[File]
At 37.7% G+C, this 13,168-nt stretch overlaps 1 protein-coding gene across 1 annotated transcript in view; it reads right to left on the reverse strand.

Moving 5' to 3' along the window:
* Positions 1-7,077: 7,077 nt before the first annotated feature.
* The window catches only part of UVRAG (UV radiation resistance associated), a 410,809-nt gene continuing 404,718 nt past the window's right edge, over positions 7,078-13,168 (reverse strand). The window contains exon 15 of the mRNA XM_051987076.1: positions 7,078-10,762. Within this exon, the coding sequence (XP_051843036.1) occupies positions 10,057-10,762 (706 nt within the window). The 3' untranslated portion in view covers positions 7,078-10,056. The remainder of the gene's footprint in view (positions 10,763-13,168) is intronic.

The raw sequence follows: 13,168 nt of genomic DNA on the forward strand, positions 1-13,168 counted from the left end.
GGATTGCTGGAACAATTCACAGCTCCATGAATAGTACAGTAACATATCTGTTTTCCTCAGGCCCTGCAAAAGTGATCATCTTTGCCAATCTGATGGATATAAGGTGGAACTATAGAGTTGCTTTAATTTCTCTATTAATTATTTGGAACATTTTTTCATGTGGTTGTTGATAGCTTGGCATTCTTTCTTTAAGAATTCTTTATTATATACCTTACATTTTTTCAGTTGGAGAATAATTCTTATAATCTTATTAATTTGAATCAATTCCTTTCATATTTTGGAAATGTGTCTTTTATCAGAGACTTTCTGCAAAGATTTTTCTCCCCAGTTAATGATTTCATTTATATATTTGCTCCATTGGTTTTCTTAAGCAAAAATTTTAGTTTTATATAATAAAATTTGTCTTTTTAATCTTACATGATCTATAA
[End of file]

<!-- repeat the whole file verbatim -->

At 37.7% G+C, this 13,168-nt stretch overlaps 1 protein-coding gene across 1 annotated transcript in view; it reads right to left on the reverse strand.

Moving 5' to 3' along the window:
* Positions 1-7,077: 7,077 nt before the first annotated feature.
* The window catches only part of UVRAG (UV radiation resistance associated), a 410,809-nt gene continuing 404,718 nt past the window's right edge, over positions 7,078-13,168 (reverse strand). The window contains exon 15 of the mRNA XM_051987076.1: positions 7,078-10,762. Within this exon, the coding sequence (XP_051843036.1) occupies positions 10,057-10,762 (706 nt within the window). The 3' untranslated portion in view covers positions 7,078-10,056. The remainder of the gene's footprint in view (positions 10,763-13,168) is intronic.

The raw sequence follows: 13,168 nt of genomic DNA on the forward strand, positions 1-13,168 counted from the left end.
GGATTGCTGGAACAATTCACAGCTCCATGAATAGTACAGTAACATATCTGTTTTCCTCAGGCCCTGCAAAAGTGATCATCTTTGCCAATCTGATGGATATAAGGTGGAACTATAGAGTTGCTTTAATTTCTCTATTAATTATTTGGAACATTTTTTCATGTGGTTGTTGATAGCTTGGCATTCTTTCTTTAAGAATTCTTTATTATATACCTTACATTTTTTCAGTTGGAGAATAATTCTTATAATCTTATTAATTTGAATCAATTCCTTTCATATTTTGGAAATGTGTCTTTTATCAGAGACTTTCTGCAAAGATTTTTCTCCCCAGTTAATGATTTCATTTATATATTTGCTCCATTGGTTTTCTTAAGCAAAAATTTTAGTTTTATATAATAAAATTTGTCTTTTTAATCTTACATGATCTATAA